Norwegian: oslo dialekt

Discussion in 'Nordic Languages' started by elargentino, Jan 7, 2013.

  1. elargentino New Member

    Hello ... I want to learn oslo dialekt, is there any Internet page with audio for learning this dialect?.
  2. aprendiendo argento

    aprendiendo argento Senior Member

    Premantura - Croatia
    Croatian (Chakavian)
    Try to find the show Gutta på tur (it's available on DVDs) or books written by Per Petterson (who writes in radical Bokmaal similar to the East Oslo dialect, and not in moderate/conservative Bokmaal which is spoken in West Oslo and Baerum). (Conservative/moderate Bokmål is used by VG and Aftenposten newspapers, especially Aftenposten; radical/not-conservative Bokmål is used by Dagbladet, Dagsavisen and Klassekampen newspapers; especially Klassekampen).
    Modern (East) Oslo dialect is not that far away from ''radikalt Bokmål'' (Dronninga kasta boka i elva instead of moderate Bokmaal/Riksmaal: Dronningen kastet boken i elven).

    Here is the overview:
    Last edited: Jan 8, 2013
  3. NorwegianNYC

    NorwegianNYC Senior Member

    New York, NY, USA
    You will probably not be able to find a course or instructional pages on the Oslo dialect per se. The traditional Oslo dialect belongs to a group of dialects called vikværsk, which encompasses the Oslofjord area as far south as (arguably) Horten and Moss. However, due to the substantial internal migrations in Norway over the past 150 years, the modern Oslo dialect has now become a sort of compromise between vikværsk and standard written Norwegian (bokmål). Bokmål again is an Oslo dialect influenced version of the older written standard called Riksmål, which again is a Bergen/Southern inspired version Dano-Norwegian.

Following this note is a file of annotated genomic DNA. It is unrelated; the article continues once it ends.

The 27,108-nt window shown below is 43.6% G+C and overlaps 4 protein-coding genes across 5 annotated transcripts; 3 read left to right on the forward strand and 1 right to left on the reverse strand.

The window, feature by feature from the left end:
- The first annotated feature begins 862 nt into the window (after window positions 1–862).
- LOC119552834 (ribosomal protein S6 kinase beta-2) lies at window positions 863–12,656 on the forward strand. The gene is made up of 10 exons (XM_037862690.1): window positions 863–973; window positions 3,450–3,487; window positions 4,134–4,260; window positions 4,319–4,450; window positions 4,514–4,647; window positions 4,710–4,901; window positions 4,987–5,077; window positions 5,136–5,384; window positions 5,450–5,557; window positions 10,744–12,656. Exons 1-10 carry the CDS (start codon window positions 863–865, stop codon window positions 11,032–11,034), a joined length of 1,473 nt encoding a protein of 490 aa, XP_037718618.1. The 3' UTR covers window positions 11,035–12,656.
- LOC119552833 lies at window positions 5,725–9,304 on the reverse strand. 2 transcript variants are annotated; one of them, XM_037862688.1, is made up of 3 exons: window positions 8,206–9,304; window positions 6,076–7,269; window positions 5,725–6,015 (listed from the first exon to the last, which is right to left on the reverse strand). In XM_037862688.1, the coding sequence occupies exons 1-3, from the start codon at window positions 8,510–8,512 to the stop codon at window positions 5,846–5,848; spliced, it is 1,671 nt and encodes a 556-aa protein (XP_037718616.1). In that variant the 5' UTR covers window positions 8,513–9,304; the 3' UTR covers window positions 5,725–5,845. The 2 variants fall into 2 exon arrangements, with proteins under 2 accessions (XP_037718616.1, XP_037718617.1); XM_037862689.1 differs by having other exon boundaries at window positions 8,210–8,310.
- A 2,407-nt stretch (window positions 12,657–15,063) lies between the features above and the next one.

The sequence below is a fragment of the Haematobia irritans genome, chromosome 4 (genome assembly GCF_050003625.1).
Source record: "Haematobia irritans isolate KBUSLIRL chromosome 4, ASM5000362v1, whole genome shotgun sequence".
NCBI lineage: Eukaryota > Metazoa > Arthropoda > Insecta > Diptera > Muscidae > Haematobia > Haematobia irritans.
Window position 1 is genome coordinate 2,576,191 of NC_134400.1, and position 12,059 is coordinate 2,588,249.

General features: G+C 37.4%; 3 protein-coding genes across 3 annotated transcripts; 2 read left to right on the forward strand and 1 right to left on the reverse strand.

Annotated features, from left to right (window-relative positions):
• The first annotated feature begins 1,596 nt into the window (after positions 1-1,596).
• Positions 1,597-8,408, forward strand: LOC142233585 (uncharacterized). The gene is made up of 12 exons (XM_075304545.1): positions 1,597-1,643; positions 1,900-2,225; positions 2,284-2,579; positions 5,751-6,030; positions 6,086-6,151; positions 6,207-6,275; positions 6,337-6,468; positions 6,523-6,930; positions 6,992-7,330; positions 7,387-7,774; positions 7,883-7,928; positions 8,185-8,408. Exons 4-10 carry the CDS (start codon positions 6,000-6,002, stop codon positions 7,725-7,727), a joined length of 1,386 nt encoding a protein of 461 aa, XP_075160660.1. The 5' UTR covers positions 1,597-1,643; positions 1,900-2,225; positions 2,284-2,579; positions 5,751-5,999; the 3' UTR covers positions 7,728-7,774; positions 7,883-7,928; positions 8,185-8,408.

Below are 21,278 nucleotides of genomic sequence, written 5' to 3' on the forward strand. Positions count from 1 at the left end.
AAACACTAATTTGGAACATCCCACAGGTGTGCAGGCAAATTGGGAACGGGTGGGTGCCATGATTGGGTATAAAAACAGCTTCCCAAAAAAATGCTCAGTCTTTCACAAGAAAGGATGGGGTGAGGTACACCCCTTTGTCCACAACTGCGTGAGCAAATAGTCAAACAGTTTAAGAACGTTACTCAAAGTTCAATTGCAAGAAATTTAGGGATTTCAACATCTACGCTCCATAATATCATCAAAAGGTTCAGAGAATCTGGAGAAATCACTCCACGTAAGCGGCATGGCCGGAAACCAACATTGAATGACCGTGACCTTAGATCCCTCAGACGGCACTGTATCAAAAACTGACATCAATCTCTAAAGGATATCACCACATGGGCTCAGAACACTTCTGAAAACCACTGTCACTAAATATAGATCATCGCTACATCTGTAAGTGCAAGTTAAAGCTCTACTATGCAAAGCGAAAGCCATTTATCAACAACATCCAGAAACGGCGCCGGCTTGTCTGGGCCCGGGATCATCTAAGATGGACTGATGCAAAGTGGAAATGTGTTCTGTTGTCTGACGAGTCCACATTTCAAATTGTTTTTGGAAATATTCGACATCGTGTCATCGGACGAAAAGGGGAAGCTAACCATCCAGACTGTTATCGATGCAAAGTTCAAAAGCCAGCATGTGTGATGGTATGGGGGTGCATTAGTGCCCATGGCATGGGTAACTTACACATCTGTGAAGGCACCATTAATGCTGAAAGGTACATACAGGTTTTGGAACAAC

4. Cerb Senior Member

    Norwegian - Bokmål
    While NorwegianNYC is completely correct about the origins of the dialect, most Oslo residents are likely to say they "speak bokmål" and will probably not even have heard about vikværsk. People will also tend to identify their Oslo dialect with either the west or east side of town as aprendiendo argento discussed.

    I'd also recommend finding a TV-show or a movie where the Oslo dialect is spoken. Gutta på tur actually contains a good mix of dialects however (including some very distinct ones) and I'm not sure I'd recommend it. TV presenters from the Oslo area would probably be the most consistent source of an Oslo dialect you'll find and can be considered to be a "moderate/conservative" bokmål/Oslo dialect.

    The only thing to come to mind is Fredrik Skavlan from the talkshow Først & Sist which should be available on youtube. I'll try to think of some more examples.

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